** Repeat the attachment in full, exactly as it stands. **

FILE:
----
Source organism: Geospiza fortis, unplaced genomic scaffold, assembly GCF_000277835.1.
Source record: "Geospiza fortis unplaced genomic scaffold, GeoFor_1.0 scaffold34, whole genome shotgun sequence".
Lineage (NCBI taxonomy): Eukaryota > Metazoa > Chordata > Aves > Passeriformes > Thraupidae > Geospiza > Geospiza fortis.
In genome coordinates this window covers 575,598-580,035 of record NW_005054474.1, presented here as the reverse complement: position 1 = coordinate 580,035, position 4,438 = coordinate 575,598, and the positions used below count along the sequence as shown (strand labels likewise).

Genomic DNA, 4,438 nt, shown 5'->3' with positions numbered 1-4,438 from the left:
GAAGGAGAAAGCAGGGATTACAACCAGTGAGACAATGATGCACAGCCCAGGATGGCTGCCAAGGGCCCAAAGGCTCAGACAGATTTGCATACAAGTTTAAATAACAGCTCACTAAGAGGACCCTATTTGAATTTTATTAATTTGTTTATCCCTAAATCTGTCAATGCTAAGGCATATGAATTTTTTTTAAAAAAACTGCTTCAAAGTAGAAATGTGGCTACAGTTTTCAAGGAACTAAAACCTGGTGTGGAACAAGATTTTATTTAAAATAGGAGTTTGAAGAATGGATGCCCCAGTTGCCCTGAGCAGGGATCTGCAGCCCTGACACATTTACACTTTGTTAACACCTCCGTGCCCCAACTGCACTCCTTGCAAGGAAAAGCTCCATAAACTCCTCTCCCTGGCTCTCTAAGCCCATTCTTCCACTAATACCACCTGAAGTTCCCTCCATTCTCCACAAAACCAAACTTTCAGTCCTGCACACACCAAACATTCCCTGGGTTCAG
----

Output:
Source organism: Geospiza fortis, unplaced genomic scaffold, assembly GCF_000277835.1.
Source record: "Geospiza fortis unplaced genomic scaffold, GeoFor_1.0 scaffold34, whole genome shotgun sequence".
Lineage (NCBI taxonomy): Eukaryota > Metazoa > Chordata > Aves > Passeriformes > Thraupidae > Geospiza > Geospiza fortis.
In genome coordinates this window covers 575,598-580,035 of record NW_005054474.1, presented here as the reverse complement: position 1 = coordinate 580,035, position 4,438 = coordinate 575,598, and the positions used below count along the sequence as shown (strand labels likewise).

Genomic DNA, 4,438 nt, shown 5'->3' with positions numbered 1-4,438 from the left:
GAAGGAGAAAGCAGGGATTACAACCAGTGAGACAATGATGCACAGCCCAGGATGGCTGCCAAGGGCCCAAAGGCTCAGACAGATTTGCATACAAGTTTAAATAACAGCTCACTAAGAGGACCCTATTTGAATTTTATTAATTTGTTTATCCCTAAATCTGTCAATGCTAAGGCATATGAATTTTTTTTAAAAAAACTGCTTCAAAGTAGAAATGTGGCTACAGTTTTCAAGGAACTAAAACCTGGTGTGGAACAAGATTTTATTTAAAATAGGAGTTTGAAGAATGGATGCCCCAGTTGCCCTGAGCAGGGATCTGCAGCCCTGACACATTTACACTTTGTTAACACCTCCGTGCCCCAACTGCACTCCTTGCAAGGAAAAGCTCCATAAACTCCTCTCCCTGGCTCTCTAAGCCCATTCTTCCACTAATACCACCTGAAGTTCCCTCCATTCTCCACAAAACCAAACTTTCAGTCCTGCACACACCAAACATTCCCTGGGTTCAG